But to truly encounter the migration, Garland and I and our friends, Jack and Sue, simply paddle to it. The Bolivar Flats are merely a ferry ride across from the City of Galveston, on the Bolivar Peninsula. This fabulous shorebird area was formed by the east-to-west longshore current of the Gulf of Mexico intersecting the north jetty that protects the Houston Ship Channel. Where this natural force meets the man-made obstacle, the long-shore current slows and the sediment that is being carried along the shore drops out. Over the years, a large shallow area known as the Bolivar Flats has formed.
The Bolivar Flats is a world-class spot for birdwatching that has been preserved by the efforts of the Houston Audubon Society. The easiest entry point for kayaks is from the base of the north jetty. The flats extend north along the shoreline and east toward the Gulf, interrupted by peninsulas of salt marsh and mud flats extending in from the northeast. A spring kayak trip requires attention to both northers and tides because the flats are shallow and strong north winds can blow the water off the flats, an excellent result for feeding birds but a major problem for the kayaker.
Our group launches across a shallow wetland fringe and enters the flats. The wind is blowing strong from the southeast and we paddle directly into it. The water is so shallow that our paddling strokes are more horizontal than vertical, catching relatively little water. The tide is coming in and the birds are following the water toward the shoreline. The four of us stay quietly back from the birds, trying not to disturb the thousands that are alternately feeding and loafing on the shore. But we esperience no problems with seeing birds. They are everywhere.
A reddish egret is easy to distinguish, doing its feeding dance in the shallow water. This darkish bird with its reddish brown neck and pink bill is fascinating to watch as it fishes the shallows — wings extended, jumping from side to side. Behind it, a dozen white pelicans loaf on the muddy shoreline.
Today, the showstoppers on the flats are the avocets. Avocets are mid-sized wading birds that stand about 14 inches tall, larger than the smallish plovers and sandpipers running along the shore yet definitely smaller than the egrets and herons. Avocets are easily identified by their black and white body coloration and their light brown heads with a long, upturned bill, They are delicate birds that are delightful to watch.
A group of about 200 avocets are loafing behind a small marsh island that blocks the wind. As we watch, a black and white wing comes up and then goes back down, like a student in class, asking to be recognized. A flight of 20 comes in over our heads making a soft twittering sound as they swing into the wind and land before us, quickly tucking their upturned bills under their wings and settling in.
Suddenly we see a large cloud of birds rise from the shoreline where thousands of avocets are lined up against the water’s edge. As we paddle in that direction, the birds come into focus, thousands standing together wing to wing, a black and white and brown border between the dark mud, the green grass and the blue sky. Behind them are thousands more small waders and a few larger birds. The sight is breathtaking — so many migrants gathered together, waiting for the right time to depart for the far north to breed and return next season. I am truly grateful to see this sight that bears testament to the spirit and power of nature.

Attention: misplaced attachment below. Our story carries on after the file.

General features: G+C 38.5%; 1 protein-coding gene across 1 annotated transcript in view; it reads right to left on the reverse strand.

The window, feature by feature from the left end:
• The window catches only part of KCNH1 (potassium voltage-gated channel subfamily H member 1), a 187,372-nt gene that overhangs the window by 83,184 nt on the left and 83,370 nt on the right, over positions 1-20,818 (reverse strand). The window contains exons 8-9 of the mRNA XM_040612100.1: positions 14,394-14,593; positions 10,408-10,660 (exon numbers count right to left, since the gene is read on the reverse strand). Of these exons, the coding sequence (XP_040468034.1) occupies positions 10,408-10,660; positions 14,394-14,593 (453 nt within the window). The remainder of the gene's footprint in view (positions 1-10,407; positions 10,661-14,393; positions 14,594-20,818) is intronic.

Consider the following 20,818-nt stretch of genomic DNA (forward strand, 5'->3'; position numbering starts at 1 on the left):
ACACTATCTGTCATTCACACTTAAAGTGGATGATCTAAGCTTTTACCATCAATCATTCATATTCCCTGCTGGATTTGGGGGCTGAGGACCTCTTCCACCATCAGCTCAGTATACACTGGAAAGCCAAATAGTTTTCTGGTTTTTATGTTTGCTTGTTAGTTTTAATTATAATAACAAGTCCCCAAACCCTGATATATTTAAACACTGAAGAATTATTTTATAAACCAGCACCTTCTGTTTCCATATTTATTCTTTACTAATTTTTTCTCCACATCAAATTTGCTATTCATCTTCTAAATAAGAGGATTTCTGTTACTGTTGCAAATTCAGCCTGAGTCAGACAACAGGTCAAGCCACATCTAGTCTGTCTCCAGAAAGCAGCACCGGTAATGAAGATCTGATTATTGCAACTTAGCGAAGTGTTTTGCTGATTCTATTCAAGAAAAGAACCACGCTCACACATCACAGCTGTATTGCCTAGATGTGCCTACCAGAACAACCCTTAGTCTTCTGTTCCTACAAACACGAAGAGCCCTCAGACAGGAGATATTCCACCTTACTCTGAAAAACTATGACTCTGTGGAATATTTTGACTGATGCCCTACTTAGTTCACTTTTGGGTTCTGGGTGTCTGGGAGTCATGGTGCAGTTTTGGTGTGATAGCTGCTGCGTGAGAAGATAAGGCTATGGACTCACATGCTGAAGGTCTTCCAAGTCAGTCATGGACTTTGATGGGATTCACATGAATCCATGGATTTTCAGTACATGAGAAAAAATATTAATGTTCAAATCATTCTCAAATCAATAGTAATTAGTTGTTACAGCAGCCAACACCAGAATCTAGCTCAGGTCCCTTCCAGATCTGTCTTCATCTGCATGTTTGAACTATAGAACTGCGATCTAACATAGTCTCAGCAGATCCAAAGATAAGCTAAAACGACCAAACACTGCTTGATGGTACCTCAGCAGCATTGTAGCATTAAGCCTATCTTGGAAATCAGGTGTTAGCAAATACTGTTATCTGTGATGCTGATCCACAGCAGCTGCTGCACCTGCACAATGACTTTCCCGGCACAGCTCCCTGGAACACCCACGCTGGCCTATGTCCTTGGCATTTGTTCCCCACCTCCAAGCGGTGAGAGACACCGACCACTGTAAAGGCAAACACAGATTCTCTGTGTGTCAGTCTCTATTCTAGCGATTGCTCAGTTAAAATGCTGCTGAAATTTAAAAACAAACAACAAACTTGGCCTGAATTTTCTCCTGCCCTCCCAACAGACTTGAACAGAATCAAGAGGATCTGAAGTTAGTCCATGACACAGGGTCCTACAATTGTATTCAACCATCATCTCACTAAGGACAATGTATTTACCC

As we paddle back, a flight of brown pelicans weaves across the sky before us. When I moved to Houston in the 1970s, there were no brown pelicans on the Texas coast. Whenever I see these magnificent fishing birds, I give thanks that we humans have undone some of the harm that we have done and are doing to the natural system. And as I spend more time in my kayak, I realize how much more we need to do to protect this wonderful heritage that we have here on the Texas coast so that this experience will be available for the generations who follow us.
For me, kayaking the coast is a spiritual act, an act of communion with other living things. I am convinced that we will not protect the coast unless the people of the coast know and understand our resources and the wonder and greatness that we have before us. If we don’t use these resources, we will not value them.
Kayaks are the easiest and most entertaining way to enter our great coastal outdoors. They are safe, easy and fun. When birdwatching from a kayak, respect the birds. Stay far enough away to keep from flushing them. Nesting birds need to protect their eggs. Loafing birds need a peaceful rest. If you simply take the time to observe, you will be rewarded in more than one way.
There are numerous places from the Louisiana border to the Rio Grande where road access exists to excellent places for kayaking. TPWD has created a wonderful kayak trail at Lighthouse Lakes near Port Aransas as well as on Christmas Bay and Armand Bayou in the Houston area <www.tpwd.state.tx.us/paddlingtrail>. Other great places for kayaking include Matagorda, the Port Aransas-Rockport area, Corpus Christi and Nueces Bays and the Lower Laguna. The access is generally better on the backside of barrier islands and peninsulas than from the mainland side.
It is possible to rent kayaks in most coastal towns. If you are heading to a new area, study maps to find good access points. Contact the local chamber of commerce to get the names of area outfitters who can fix you up with kayaks, paddles and safety gear, not to mention tips on good places to launch. Always wear a life jacket. Take water and dry bags for cameras, binoculars and bird books. Get a rod holder for your fishing rod. And bring the family for a bona-fide Texas coastal experience that just might change your view of outdoor recreation.